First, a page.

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Just In The Nick Of Time


Good thing we left early! There’s no way they could have caught us on our trusty camels though!

Change Of Plans

We were originally supposed to leave Egypt tomorrow.
We were originally supposed to stowaway on a boat from Port Said to the Greek islands.
It’s a good thing we are nimble with a flexible schedule.

After further research online and talking to some locals about how to best catch a boat out of Cairo, our original plans turned out to be unfeasible. So instead we are leaving Cairo today via plane to Athens.

For all you keen eyed readers, you can probably already tell from the clues in this photo that it’s a travel day. Besides the more obvious clue that Jay is standing by a sign that says Cairo Airport, he’s also wearing his official travel day uniform.

Throughout the entire city of Cairo there is no shortage of uniformed armed guards. However they don’t exactly instill a feeling of safety. Many times they are passed out at their post in the hot sun. Other times they are standing around scratching themselves or picking their nose. You might expect the security teams at the airport to be a little more on their toes. That wasn’t the case at all. You see, we didn’t have any printed tickets or boarding passes (we booked online and don’t have a printer).  Like most airports, in order to get through the security check they want to see your tickets. The problem is the ticket counters at the airport are AFTER you walk through “security.” So what does the guard do? He lets us walk right through security without tickets. And we were each carrying giant 1.5 liter bottles of potentially explosive H2O! I’m pretty sure the guy monitoring the x-ray machine screen was using a braille keyboard too.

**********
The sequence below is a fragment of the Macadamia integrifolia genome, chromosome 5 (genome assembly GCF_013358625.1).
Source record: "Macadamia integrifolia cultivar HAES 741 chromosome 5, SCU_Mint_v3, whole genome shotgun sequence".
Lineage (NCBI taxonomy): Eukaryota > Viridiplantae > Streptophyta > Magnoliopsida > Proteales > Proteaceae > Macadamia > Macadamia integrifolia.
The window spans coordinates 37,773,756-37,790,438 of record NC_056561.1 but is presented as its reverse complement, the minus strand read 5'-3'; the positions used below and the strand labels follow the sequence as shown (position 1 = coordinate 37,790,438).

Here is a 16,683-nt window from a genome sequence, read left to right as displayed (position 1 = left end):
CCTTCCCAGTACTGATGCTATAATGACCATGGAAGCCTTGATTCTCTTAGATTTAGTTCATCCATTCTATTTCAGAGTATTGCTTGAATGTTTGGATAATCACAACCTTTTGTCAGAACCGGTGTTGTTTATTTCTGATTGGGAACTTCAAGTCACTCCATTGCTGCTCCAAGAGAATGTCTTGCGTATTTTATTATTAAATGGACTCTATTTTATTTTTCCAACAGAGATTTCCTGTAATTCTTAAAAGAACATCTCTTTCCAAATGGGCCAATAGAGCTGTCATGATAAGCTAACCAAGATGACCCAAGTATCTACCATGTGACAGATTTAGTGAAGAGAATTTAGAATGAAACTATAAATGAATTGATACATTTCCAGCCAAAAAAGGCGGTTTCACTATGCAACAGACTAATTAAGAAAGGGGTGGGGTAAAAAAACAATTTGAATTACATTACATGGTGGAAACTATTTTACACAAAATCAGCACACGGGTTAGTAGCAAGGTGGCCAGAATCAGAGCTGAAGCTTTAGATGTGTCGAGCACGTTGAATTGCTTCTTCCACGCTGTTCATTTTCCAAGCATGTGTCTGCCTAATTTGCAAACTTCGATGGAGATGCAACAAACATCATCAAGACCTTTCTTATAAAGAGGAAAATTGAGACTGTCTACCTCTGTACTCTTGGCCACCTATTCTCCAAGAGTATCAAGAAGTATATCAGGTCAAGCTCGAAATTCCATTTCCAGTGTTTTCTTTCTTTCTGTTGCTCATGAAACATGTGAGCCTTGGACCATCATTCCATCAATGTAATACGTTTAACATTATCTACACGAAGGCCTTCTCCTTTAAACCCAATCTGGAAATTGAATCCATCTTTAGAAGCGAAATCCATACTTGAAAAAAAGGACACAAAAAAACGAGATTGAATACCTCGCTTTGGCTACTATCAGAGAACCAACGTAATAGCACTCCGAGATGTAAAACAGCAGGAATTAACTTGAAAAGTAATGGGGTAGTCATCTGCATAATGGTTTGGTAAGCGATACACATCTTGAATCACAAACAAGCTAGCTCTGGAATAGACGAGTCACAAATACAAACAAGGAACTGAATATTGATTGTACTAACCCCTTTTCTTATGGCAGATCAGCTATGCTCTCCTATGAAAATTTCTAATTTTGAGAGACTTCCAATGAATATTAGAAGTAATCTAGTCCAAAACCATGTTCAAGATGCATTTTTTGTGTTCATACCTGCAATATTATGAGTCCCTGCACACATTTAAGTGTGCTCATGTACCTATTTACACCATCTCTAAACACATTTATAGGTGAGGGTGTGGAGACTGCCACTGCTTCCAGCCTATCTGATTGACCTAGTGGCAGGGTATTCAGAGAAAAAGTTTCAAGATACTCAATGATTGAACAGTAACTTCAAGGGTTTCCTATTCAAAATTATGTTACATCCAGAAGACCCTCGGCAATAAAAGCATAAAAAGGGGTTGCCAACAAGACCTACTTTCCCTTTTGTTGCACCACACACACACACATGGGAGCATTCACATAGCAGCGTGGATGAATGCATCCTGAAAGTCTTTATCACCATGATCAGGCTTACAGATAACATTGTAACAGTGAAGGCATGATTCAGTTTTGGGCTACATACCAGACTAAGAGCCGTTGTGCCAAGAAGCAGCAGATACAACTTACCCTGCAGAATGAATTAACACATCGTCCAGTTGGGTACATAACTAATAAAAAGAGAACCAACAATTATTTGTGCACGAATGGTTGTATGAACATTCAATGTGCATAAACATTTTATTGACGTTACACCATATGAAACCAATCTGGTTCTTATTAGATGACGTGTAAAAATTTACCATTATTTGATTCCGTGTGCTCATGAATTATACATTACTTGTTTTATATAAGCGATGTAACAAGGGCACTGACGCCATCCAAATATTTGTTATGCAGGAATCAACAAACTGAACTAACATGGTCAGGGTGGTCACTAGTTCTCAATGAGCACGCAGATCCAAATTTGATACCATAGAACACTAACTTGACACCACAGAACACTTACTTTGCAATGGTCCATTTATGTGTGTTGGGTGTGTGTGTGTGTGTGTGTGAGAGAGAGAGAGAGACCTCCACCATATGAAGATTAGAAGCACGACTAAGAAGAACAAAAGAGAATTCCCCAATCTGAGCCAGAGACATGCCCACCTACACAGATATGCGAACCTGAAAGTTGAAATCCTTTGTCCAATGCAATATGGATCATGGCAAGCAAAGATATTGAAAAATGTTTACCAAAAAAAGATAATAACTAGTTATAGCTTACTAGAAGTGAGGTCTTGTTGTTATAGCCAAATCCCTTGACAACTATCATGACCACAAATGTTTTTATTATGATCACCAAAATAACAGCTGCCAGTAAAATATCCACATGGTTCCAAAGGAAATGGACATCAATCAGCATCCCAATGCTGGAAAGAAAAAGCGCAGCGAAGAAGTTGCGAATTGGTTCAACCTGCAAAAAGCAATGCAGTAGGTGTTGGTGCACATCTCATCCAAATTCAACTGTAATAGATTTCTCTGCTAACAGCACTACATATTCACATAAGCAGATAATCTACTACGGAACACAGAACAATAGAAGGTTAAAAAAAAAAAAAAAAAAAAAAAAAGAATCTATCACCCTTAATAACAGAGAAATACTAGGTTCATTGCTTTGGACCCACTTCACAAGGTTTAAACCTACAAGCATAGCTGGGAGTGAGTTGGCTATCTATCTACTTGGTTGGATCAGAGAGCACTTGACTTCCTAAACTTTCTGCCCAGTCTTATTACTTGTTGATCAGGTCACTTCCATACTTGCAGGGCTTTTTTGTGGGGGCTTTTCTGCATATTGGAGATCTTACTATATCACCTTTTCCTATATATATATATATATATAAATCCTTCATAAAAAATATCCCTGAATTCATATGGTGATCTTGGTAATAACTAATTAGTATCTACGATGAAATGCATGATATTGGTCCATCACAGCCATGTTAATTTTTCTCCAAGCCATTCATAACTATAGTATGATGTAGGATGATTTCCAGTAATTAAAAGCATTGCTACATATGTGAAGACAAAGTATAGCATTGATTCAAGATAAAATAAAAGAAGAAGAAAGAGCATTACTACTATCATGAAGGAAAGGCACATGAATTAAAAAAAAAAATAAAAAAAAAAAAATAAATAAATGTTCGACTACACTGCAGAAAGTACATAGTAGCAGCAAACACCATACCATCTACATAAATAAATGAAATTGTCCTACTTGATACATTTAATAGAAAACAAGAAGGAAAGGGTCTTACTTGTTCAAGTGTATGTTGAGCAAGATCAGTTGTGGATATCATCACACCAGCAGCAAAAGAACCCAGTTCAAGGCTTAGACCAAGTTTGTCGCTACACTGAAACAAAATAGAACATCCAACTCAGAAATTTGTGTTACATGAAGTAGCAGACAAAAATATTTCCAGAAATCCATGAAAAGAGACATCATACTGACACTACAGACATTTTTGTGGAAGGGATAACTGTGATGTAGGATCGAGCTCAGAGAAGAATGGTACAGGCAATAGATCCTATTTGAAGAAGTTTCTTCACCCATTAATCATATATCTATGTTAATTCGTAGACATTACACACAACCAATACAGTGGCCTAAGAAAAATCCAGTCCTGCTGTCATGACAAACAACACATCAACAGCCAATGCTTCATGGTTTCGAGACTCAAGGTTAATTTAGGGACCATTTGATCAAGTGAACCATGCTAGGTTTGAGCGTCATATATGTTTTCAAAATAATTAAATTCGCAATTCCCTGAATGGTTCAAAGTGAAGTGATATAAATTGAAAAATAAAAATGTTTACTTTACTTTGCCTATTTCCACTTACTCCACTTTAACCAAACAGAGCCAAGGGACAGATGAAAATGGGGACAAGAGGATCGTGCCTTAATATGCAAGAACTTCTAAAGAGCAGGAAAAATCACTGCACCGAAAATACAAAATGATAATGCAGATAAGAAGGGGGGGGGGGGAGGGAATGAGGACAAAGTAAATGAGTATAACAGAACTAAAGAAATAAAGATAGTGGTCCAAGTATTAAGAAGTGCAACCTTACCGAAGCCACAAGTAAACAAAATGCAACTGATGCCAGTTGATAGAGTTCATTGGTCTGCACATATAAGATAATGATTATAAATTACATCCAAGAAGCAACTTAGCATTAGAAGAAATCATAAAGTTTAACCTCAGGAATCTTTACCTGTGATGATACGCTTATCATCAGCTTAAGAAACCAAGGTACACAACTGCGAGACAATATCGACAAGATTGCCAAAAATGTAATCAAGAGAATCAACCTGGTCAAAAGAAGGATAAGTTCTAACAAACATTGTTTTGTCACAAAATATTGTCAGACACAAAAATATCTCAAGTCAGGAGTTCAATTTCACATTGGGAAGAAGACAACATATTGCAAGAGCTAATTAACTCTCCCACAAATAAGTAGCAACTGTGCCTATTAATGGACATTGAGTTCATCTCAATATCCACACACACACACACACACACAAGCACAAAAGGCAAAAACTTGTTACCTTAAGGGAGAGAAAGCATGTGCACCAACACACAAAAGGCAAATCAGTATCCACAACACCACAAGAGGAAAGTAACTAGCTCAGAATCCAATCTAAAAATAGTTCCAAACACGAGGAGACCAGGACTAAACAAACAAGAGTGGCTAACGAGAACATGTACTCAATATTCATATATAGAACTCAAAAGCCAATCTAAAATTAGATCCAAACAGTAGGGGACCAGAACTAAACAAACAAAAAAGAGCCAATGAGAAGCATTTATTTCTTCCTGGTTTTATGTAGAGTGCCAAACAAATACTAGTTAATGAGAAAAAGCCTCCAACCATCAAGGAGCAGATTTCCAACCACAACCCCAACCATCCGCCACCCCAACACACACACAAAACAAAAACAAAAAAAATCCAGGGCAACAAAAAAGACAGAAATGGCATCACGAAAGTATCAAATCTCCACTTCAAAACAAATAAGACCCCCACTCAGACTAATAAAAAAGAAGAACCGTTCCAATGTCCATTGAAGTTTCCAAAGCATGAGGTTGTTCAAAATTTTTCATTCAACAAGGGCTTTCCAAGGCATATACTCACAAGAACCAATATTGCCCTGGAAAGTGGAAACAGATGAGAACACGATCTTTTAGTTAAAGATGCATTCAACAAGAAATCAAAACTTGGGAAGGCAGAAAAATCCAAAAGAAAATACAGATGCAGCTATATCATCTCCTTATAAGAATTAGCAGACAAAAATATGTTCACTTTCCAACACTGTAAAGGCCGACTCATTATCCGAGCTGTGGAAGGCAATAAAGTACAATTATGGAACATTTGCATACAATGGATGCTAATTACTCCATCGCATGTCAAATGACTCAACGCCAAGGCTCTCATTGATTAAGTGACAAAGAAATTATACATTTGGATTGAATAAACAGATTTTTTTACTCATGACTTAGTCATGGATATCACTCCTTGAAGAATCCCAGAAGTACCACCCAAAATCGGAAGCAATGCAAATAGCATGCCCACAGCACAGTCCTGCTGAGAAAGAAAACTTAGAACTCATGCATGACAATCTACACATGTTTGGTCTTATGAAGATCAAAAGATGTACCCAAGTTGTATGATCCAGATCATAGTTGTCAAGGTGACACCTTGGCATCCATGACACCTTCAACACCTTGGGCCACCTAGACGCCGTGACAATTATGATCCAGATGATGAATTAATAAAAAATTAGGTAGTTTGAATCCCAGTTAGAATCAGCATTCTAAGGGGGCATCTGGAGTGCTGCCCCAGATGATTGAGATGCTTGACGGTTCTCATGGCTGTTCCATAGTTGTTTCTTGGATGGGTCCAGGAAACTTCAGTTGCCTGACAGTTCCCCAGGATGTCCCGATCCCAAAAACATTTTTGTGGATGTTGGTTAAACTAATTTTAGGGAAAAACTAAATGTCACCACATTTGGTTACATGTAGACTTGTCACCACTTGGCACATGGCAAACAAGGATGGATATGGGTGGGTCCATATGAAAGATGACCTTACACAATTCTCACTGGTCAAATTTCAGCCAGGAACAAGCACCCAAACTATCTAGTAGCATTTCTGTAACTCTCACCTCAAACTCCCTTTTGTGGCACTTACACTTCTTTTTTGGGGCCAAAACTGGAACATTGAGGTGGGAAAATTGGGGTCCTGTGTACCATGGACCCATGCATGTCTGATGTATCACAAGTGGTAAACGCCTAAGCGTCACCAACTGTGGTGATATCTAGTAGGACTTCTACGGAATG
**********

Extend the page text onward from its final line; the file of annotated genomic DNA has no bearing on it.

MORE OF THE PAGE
In defense of the Egyptian security forces, the Kuwaiti team didn’t look much more alert either. If you look closely, there is a guy sleeping in the back of this military vehicle.

Don’t ask me why they even have a presence at the Cairo airport.

This is the first time I’ve been in a high-winged plane that I wasn’t flying myself. The Avro RJ-100 is a pretty small plane, but it still offers some pretty cool views of Cairo and the surrounding desert.

And the best feature of all… it lands safely!

Wars Of Nations Are Fought To Change Maps…

…But wars of poverty are fought to map change.

— Muhammad Ali

It’s a totally different Muhammad Ali that The Mosque of Muhammad Ali Pasha was commissioned by, but it felt like an appropriate quote for this nation. We’ll get to that mosque in a minute. But first thing is first. Today we started out with Fatma at 9am at the Egyptian Museum.

We weren’t allowed to bring cameras into the museum, so just take my word for it… it’s an awesome collection of artifacts from the many dynasties of the ancient Egyptian empires. As to be expected, the stand out pieces of this Egyptian collection were all of the items discovered in Tutankhamun’s tomb in the Valley of the Kings. From the 4 gold shrines that enclosed the sarcophagus which held the 3 coffins. Even his 4 embalming containers were on display. Standing there in front of his mask, and staring into the eyes of this young king was incredible, and an honer to have the opportunity to meet him face to face (so to speak).